These divisions can be a significant barrier to sharing knowledge and information and to collaborative action. Compounded by the risk adverse nature of the APS, information is not shared enough between agencies due to lack of precedence and procedure in information sharing.
It is the view of the Committee that there is a broader information failure in regards to data holdings and availability. The lack of detailed knowledge of agency data holdings results in agencies ‘not knowing what they don’t know’. That is, agencies cannot request information that they do not know exists. This issue is particularly relevant to smaller agencies as they often lack the resources and capabilities of larger agencies to investigate and analyse the available data sources held by the public sector.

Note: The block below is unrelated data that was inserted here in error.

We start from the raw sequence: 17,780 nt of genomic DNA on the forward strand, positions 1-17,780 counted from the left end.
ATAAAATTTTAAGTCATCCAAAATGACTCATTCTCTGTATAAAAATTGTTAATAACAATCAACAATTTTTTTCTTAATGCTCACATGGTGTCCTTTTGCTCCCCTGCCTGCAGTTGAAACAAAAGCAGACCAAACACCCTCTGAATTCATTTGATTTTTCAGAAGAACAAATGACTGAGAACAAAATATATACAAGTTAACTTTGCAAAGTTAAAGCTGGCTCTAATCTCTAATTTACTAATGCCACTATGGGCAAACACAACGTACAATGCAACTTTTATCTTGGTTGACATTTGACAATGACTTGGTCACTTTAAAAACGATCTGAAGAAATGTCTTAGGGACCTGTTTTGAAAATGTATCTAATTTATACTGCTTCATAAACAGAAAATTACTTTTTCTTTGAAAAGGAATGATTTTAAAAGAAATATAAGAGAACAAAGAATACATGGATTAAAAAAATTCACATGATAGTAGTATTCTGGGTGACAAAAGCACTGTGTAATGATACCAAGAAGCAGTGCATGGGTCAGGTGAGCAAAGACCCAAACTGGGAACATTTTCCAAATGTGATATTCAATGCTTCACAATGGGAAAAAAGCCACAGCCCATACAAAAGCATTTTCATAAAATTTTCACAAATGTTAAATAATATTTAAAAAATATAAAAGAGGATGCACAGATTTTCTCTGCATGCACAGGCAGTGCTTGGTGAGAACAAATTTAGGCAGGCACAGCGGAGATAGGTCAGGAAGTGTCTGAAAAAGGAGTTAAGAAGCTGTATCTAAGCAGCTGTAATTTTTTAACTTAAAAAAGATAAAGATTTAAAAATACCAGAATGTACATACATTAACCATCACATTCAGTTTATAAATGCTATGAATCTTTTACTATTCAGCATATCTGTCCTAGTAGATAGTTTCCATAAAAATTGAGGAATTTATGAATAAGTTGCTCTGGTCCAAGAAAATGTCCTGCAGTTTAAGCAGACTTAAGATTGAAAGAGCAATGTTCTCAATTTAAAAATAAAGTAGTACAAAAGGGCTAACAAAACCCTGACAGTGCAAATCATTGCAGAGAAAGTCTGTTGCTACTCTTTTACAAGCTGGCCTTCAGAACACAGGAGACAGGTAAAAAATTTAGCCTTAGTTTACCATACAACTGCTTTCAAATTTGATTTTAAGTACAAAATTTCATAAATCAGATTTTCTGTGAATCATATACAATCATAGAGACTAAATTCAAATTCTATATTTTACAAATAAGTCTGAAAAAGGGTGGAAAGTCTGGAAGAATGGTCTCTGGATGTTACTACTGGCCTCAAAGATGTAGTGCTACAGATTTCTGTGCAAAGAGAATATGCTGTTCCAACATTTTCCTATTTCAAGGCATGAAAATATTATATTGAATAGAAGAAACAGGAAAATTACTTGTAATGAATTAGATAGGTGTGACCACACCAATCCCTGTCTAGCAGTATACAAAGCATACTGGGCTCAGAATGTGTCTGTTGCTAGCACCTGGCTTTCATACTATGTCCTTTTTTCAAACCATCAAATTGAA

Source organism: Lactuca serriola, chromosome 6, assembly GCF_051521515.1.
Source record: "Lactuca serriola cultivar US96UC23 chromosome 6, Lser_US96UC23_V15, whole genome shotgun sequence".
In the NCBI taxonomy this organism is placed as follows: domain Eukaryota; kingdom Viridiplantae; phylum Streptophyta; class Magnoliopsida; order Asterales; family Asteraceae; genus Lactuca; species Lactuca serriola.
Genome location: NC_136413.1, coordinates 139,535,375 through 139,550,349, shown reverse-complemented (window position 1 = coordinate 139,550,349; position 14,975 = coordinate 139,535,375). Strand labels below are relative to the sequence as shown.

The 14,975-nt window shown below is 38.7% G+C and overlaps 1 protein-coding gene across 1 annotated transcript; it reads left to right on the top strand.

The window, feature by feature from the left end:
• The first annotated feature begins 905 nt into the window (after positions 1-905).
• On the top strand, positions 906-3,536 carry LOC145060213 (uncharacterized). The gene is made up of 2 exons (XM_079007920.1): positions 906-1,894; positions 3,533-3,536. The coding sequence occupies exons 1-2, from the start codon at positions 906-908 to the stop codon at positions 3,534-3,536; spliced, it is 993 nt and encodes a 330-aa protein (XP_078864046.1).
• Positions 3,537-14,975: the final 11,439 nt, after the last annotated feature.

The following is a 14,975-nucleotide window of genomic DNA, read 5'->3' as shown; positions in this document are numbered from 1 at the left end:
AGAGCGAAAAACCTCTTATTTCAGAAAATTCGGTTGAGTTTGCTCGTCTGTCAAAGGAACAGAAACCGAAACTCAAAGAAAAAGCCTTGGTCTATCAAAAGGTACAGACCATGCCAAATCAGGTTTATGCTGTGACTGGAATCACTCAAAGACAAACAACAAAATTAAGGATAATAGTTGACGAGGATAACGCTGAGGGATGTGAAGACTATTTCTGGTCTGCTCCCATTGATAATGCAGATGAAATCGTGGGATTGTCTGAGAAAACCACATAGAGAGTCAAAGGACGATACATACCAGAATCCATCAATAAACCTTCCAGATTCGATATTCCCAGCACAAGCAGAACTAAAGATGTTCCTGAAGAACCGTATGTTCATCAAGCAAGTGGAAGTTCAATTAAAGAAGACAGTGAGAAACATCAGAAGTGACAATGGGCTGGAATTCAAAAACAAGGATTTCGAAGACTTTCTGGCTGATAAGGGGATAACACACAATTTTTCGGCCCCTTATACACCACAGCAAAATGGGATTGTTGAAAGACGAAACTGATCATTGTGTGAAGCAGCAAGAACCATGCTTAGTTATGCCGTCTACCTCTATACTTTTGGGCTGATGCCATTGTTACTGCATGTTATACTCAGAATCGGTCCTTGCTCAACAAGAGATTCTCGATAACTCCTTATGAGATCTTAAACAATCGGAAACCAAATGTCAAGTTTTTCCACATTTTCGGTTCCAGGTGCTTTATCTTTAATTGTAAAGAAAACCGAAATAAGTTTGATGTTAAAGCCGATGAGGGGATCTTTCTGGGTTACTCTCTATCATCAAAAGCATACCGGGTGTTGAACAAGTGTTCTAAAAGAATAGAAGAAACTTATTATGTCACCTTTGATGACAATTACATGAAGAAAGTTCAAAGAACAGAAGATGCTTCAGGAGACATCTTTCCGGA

While there are legitimate reasons for information to not be shared between agencies (e.g. privacy concerns and collection concerns) the Committee believes that more can be done to share information collected by Government agencies.
The Office of the Australian Information Commissioner
“The Information Commissioner and the OAIC will join agencies that are working towards a whole of government approach to information policy and are leading a cultural change towards open government. A particular focus of the OAIC, reflected in this paper, is the need to harmonise information policies and practices as part of the broader drive towards a single coherent government information strategy.”
It is the view of this APS200 Project Committee that the Office of the Australian Information Commissioner (OAIC) has a natural role in the implementation of Empowering Change Recommendation 2(c). This fits with the role of the OAIC as the integrated agency to handle information management and independent oversight of privacy protection and Freedom of Information.